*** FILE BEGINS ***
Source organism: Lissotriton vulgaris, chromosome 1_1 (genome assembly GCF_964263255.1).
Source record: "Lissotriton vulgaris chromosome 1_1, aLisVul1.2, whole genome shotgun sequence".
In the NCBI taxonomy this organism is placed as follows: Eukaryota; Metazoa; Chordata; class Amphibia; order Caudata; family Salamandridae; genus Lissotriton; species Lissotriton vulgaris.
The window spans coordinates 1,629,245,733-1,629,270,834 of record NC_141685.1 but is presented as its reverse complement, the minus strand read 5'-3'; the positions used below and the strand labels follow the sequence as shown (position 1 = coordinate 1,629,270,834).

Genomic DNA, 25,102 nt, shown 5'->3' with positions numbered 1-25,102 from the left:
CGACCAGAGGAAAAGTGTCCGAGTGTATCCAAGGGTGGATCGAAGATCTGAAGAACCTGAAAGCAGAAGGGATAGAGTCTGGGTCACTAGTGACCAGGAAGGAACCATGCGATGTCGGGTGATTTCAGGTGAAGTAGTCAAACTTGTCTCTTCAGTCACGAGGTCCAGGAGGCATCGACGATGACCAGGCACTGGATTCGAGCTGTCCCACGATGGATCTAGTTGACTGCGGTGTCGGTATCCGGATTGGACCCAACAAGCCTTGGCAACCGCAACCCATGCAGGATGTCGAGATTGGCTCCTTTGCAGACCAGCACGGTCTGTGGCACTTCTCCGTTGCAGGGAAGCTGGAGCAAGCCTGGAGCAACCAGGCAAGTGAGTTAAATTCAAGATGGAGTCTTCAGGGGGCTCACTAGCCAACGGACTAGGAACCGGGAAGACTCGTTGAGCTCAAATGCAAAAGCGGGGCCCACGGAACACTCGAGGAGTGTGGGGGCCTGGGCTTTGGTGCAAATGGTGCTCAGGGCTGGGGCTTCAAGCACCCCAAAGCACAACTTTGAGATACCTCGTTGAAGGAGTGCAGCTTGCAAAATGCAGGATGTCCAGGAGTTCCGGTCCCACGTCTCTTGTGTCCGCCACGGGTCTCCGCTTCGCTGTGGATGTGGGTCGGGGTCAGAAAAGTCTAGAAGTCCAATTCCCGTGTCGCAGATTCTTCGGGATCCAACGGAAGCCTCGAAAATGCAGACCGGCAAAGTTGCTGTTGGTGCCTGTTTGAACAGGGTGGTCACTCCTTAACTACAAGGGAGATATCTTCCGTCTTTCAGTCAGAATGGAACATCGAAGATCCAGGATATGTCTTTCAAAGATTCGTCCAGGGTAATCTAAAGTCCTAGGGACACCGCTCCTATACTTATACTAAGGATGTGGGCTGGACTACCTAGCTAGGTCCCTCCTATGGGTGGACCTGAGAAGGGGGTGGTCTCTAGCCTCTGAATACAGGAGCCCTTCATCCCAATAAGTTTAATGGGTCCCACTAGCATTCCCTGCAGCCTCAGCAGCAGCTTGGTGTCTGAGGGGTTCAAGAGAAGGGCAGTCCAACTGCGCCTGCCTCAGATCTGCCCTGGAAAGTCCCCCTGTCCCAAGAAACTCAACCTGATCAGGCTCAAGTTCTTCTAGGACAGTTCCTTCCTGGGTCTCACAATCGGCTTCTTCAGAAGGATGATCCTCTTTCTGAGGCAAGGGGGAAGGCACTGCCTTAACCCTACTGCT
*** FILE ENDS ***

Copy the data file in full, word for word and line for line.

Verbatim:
Source organism: Lissotriton vulgaris, chromosome 1_1 (genome assembly GCF_964263255.1).
Source record: "Lissotriton vulgaris chromosome 1_1, aLisVul1.2, whole genome shotgun sequence".
In the NCBI taxonomy this organism is placed as follows: Eukaryota; Metazoa; Chordata; class Amphibia; order Caudata; family Salamandridae; genus Lissotriton; species Lissotriton vulgaris.
The window spans coordinates 1,629,245,733-1,629,270,834 of record NC_141685.1 but is presented as its reverse complement, the minus strand read 5'-3'; the positions used below and the strand labels follow the sequence as shown (position 1 = coordinate 1,629,270,834).

Genomic DNA, 25,102 nt, shown 5'->3' with positions numbered 1-25,102 from the left:
CGACCAGAGGAAAAGTGTCCGAGTGTATCCAAGGGTGGATCGAAGATCTGAAGAACCTGAAAGCAGAAGGGATAGAGTCTGGGTCACTAGTGACCAGGAAGGAACCATGCGATGTCGGGTGATTTCAGGTGAAGTAGTCAAACTTGTCTCTTCAGTCACGAGGTCCAGGAGGCATCGACGATGACCAGGCACTGGATTCGAGCTGTCCCACGATGGATCTAGTTGACTGCGGTGTCGGTATCCGGATTGGACCCAACAAGCCTTGGCAACCGCAACCCATGCAGGATGTCGAGATTGGCTCCTTTGCAGACCAGCACGGTCTGTGGCACTTCTCCGTTGCAGGGAAGCTGGAGCAAGCCTGGAGCAACCAGGCAAGTGAGTTAAATTCAAGATGGAGTCTTCAGGGGGCTCACTAGCCAACGGACTAGGAACCGGGAAGACTCGTTGAGCTCAAATGCAAAAGCGGGGCCCACGGAACACTCGAGGAGTGTGGGGGCCTGGGCTTTGGTGCAAATGGTGCTCAGGGCTGGGGCTTCAAGCACCCCAAAGCACAACTTTGAGATACCTCGTTGAAGGAGTGCAGCTTGCAAAATGCAGGATGTCCAGGAGTTCCGGTCCCACGTCTCTTGTGTCCGCCACGGGTCTCCGCTTCGCTGTGGATGTGGGTCGGGGTCAGAAAAGTCTAGAAGTCCAATTCCCGTGTCGCAGATTCTTCGGGATCCAACGGAAGCCTCGAAAATGCAGACCGGCAAAGTTGCTGTTGGTGCCTGTTTGAACAGGGTGGTCACTCCTTAACTACAAGGGAGATATCTTCCGTCTTTCAGTCAGAATGGAACATCGAAGATCCAGGATATGTCTTTCAAAGATTCGTCCAGGGTAATCTAAAGTCCTAGGGACACCGCTCCTATACTTATACTAAGGATGTGGGCTGGACTACCTAGCTAGGTCCCTCCTATGGGTGGACCTGAGAAGGGGGTGGTCTCTAGCCTCTGAATACAGGAGCCCTTCATCCCAATAAGTTTAATGGGTCCCACTAGCATTCCCTGCAGCCTCAGCAGCAGCTTGGTGTCTGAGGGGTTCAAGAGAAGGGCAGTCCAACTGCGCCTGCCTCAGATCTGCCCTGGAAAGTCCCCCTGTCCCAAGAAACTCAACCTGATCAGGCTCAAGTTCTTCTAGGACAGTTCCTTCCTGGGTCTCACAATCGGCTTCTTCAGAAGGATGATCCTCTTTCTGAGGCAAGGGGGAAGGCACTGCCTTAACCCTACTGCT